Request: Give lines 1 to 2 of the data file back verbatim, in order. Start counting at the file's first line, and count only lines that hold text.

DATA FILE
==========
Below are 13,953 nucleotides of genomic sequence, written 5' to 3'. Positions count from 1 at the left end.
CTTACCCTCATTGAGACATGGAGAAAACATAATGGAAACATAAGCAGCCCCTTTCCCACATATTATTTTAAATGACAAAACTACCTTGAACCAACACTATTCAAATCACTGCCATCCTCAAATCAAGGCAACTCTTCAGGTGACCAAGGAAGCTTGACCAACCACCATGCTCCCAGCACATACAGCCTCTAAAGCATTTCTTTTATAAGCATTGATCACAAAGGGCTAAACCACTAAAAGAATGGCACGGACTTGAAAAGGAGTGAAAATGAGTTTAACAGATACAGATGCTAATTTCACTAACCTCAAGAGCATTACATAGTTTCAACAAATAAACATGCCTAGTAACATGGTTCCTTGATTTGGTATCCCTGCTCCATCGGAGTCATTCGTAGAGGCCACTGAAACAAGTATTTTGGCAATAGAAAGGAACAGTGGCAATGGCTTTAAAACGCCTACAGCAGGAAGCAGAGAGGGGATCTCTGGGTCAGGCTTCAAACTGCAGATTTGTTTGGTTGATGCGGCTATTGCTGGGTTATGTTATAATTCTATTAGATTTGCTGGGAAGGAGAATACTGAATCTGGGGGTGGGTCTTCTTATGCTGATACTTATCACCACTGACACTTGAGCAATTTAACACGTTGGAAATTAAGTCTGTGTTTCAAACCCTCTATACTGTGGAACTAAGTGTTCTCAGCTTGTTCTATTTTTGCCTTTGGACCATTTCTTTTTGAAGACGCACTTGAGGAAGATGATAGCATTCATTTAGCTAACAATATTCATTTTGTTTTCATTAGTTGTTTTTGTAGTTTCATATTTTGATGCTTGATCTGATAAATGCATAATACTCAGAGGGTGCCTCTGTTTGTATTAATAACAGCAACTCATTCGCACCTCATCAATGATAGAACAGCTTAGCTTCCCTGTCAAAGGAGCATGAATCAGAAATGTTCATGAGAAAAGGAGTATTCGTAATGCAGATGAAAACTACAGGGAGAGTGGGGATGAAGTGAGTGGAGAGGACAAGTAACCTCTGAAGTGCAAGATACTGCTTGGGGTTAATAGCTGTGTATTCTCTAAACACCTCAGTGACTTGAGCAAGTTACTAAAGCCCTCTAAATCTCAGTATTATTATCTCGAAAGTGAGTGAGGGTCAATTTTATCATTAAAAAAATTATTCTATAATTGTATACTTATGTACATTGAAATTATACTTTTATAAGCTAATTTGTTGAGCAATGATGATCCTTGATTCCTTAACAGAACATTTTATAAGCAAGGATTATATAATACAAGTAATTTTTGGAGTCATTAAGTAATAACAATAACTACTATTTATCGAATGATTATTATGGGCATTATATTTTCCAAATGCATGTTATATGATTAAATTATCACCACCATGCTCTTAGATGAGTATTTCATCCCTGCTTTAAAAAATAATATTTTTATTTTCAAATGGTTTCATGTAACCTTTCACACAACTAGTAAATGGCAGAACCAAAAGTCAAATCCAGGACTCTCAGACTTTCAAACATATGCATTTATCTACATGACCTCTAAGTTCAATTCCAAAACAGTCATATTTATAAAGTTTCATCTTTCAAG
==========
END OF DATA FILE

Below are 13,953 nucleotides of genomic sequence, written 5' to 3'. Positions count from 1 at the left end.
CTTACCCTCATTGAGACATGGAGAAAACATAATGGAAACATAAGCAGCCCCTTTCCCACATATTATTTTAAATGACAAAACTACCTTGAACCAACACTATTCAAATCACTGCCATCCTCAAATCAAGGCAACTCTTCAGGTGACCAAGGAAGCTTGACCAACCACCATGCTCCCAGCACATACAGCCTCTAAAGCATTTCTTTTATAAGCATTGATCACAAAGGGCTAAACCACTAAAAGAATGGCACGGACTTGAAAAGGAGTGAAAATGAGTTTAACAGATACAGATGCTAATTTCACTAACCTCAAGAGCATTACATAGTTTCAACAAATAAACATGCCTAGTAACATGGTTCCTTGATTTGGTATCCCTGCTCCATCGGAGTCATTCGTAGAGGCCACTGAAACAAGTATTTTGGCAATAGAAAGGAACAGTGGCAATGGCTTTAAAACGCCTACAGCAGGAAGCAGAGAGGGGATCTCTGGGTCAGGCTTCAAACTGCAGATTTGTTTGGTTGATGCGGCTATTGCTGGGTTATGTTATAATTCTATTAGATTTGCTGGGAAGGAGAATACTGAATCTGGGGGTGGGTCTTCTTATGCTGATACTTATCACCACTGACACTTGAGCAATTTAACACGTTGGAAATTAAGTCTGTGTTTCAAACCCTCTATACTGTGGAACTAAGTGTTCTCAGCTTGTTCTATTTTTGCCTTTGGACCATTTCTTTTTGAAGACGCACTTGAGGAAGATGATAGCATTCATTTAGCTAACAATATTCATTTTGTTTTCATTAGTTGTTTTTGTAGTTTCATATTTTGATGCTTGATCTGATAAATGCATAATACTCAGAGGGTGCCTCTGTTTGTATTAATAACAGCAACTCATTCGCACCTCATCAATGATAGAACAGCTTAGCTTCCCTGTCAAAGGAGCATGAATCAGAAATGTTCATGAGAAAAGGAGTATTCGTAATGCAGATGAAAACTACAGGGAGAGTGGGGATGAAGTGAGTGGAGAGGACAAGTAACCTCTGAAGTGCAAGATACTGCTTGGGGTTAATAGCTGTGTATTCTCTAAACACCTCAGTGACTTGAGCAAGTTACTAAAGCCCTCTAAATCTCAGTATTATTATCTCGAAAGTGAGTGAGGGTCAATTTTATCATTAAAAAAATTATTCTATAATTGTATACTTATGTACATTGAAATTATACTTTTATAAGCTAATTTGTTGAGCAATGATGATCCTTGATTCCTTAACAGAACATTTTATAAGCAAGGATTATATAATACAAGTAATTTTTGGAGTCATTAAGTAATAACAATAACTACTATTTATCGAATGATTATTATGGGCATTATATTTTCCAAATGCATGTTATATGATTAAATTATCACCACCATGCTCTTAGATGAGTATTTCATCCCTGCTTTAAAAAATAATATTTTTATTTTCAAATGGTTTCATGTAACCTTTCACACAACTAGTAAATGGCAGAACCAAAAGTCAAATCCAGGACTCTCAGACTTTCAAACATATGCATTTATCTACATGACCTCTAAGTTCAATTCCAAAACAGTCATATTTATAAAGTTTCATCTTTCAAG